In any catalogue produced by the wire rope manufacturers the reader will find tabulated data by which the cross sectional area of the wire metal can be found for various rope constructions.
The usua:l equation is:
A=K d'
wher~ K is a CO~$tant depending upon the type of rope and 1tS construcnon and .. d" is the overall diameter of the co.mplete rope. The constant K above is the "Rope :netalhc area coefficient" in the programme input data. i.e. 0'48.
"
43
60 .
2
3 ]5.000.000 \ 8'5' nl'q 3
48
]'375
Finally. the apparent value of Cs for both boundaries has been given its "natural" value as previously mentioned.
6.9 Programme results
Figs. 47 and 48 show the complete system deflection and bending moment diagram respectively. It should be noted from Fig. 47 that the absolute maximum deflection is 44·358 thou. under coil number 17 and the deflection at the centre ring is 41·285 thou. thus the mean deflection will be approximately 42'821 thou. The average resultant force over this same area is approximately 894 lb/in", Using the fundamental equation:
prl 894 x 3,600
 gives a deflection of =41·6 thou.
£1 30 x 106 x 2·58
Note: 2·58 is the equivalent thickness. The equation prl
) B
has always given answers less than the true deflection as will be remembered from the deflection diagrams in section 3_1 and in view of this the above is a reasonably accurate comparison of the actual conditions,
In the preliminary analysis (6.4) a maximum compressive stress of around 20.000 Ib/in' was desired and
)
COIL No'.
20
12
15 II ZI 24
)
............,. :0 10 a D.uo,,;'"
r
i 10000 l
i 5000 ~
,j
e
1
i
A .5000
r 1
.10000
'.1'1,·15500 sIfI.·nuo .. iitt'
)
the first attempt produced a stress of 21.250 Ib/in' which Jed to a slight increase in ring area being introduced. The final compressive stress is a maximum of 22.179 ]b/ in: under coil 17 but over the central ring it is only 20.642 Jb/in". When it is considered that the preliminary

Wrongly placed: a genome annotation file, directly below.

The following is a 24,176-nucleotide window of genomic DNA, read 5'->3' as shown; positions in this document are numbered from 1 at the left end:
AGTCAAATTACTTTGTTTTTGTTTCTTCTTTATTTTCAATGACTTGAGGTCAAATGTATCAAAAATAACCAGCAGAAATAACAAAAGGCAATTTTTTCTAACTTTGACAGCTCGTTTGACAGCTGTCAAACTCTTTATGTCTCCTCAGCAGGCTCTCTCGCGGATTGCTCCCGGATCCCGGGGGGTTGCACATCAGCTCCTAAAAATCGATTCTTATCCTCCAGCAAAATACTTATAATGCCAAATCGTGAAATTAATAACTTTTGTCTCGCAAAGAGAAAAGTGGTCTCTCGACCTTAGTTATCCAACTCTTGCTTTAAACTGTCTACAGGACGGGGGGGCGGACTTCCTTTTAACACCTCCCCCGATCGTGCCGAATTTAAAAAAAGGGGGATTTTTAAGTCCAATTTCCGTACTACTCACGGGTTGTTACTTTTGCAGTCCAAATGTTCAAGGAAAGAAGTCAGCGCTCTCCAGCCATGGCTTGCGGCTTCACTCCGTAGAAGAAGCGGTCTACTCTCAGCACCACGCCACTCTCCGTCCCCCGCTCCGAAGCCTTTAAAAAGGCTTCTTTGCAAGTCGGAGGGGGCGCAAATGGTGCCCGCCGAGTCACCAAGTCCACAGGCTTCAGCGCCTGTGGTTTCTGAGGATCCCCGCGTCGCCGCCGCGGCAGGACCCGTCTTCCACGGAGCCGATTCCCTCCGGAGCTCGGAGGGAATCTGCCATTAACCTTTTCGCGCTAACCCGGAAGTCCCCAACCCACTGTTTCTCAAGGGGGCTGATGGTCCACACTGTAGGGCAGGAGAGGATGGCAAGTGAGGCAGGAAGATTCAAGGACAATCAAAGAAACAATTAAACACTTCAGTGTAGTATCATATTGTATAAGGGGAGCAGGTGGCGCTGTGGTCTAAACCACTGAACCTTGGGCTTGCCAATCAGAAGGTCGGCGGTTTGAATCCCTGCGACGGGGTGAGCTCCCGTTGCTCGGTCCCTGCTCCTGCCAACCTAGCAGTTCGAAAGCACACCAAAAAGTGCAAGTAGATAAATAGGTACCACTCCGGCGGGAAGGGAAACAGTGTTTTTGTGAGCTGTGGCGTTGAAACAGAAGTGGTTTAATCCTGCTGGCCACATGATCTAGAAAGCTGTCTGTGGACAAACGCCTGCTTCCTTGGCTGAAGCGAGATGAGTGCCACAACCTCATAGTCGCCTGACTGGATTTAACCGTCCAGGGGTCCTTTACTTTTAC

pr
compressive stress is based on using  an equation t
which. on normal shells. always gives slightly low values over the central areas then the actual final stresses are not far out.
6.10 Boundary junction stress analysis
This is the most important aspect of the whole design as "bad" stresses at t·his point would mean a complete revision of the problem. Let this junction now be investigated.
In Fig. 49 the "exploded" section is shown. the ends of each individual member being provided with the appropriate forces such as to maintain the joint in equilibrium at the given slope of 0·00303.
The appropriate values of the "C" constants. the bending moments and the resulting bending stresses f,. in the shell and the brake path are self explanatory but the stresses at the boundary of the end support need
some explanation. I
i I,
t
1
.I
.. ..
i
.!
. . I I I I I I I
:
'.M.·'''1O
'I .... ·Z,."~ ....
5000 • '$000 $000 0 $lOll .
a. iot
Fig. 47 (top). Deflllction dillgrllm of complete shell. Brllkll pllths Fig. 48 (bottom). Blinding moment dillgrllm fOf comp/tltft drum
lind end pilltft$ IIsslImbly IIsumbly of Fig. 47
44
C,:S'1fih10' CII:::'!2J1t'
M.aJSfi1D III ia/ill Mba 11540 Jbiniill
Z:: 0'6667 in' Z = 0'6167 ill'
Ib : 23400 III/htZ Ill: ~ 17320 lII!ia2
~ sl.,.~=ci.o0303 ~
~~·a~~~~·
,. . . ( i ,M'"" Ill""
Fig. 49. Simple 6n.lysis of direct forct:s in sht:lI/br.kt:p6th!end pllte junction for shell of Fig. 47 6nd 48
'"" ,
)
r
I I
Research Programme No. 14 provides us with a support reaction which. for the R.H. boundary. is 7.465 Ib/in of circumference. This is a "natural" value eotained by considering the shell as extending beyond this point to infinity. The support reaction is made up of three elements:
(a) Shear force due to the load only on the shell. i.e .• as ;r the ends were simply supported.
(b) Shear force due to applying the fixing moment at end of shell proper.
(c) Shear force due to straining the end of the infinitive extension to the same slope.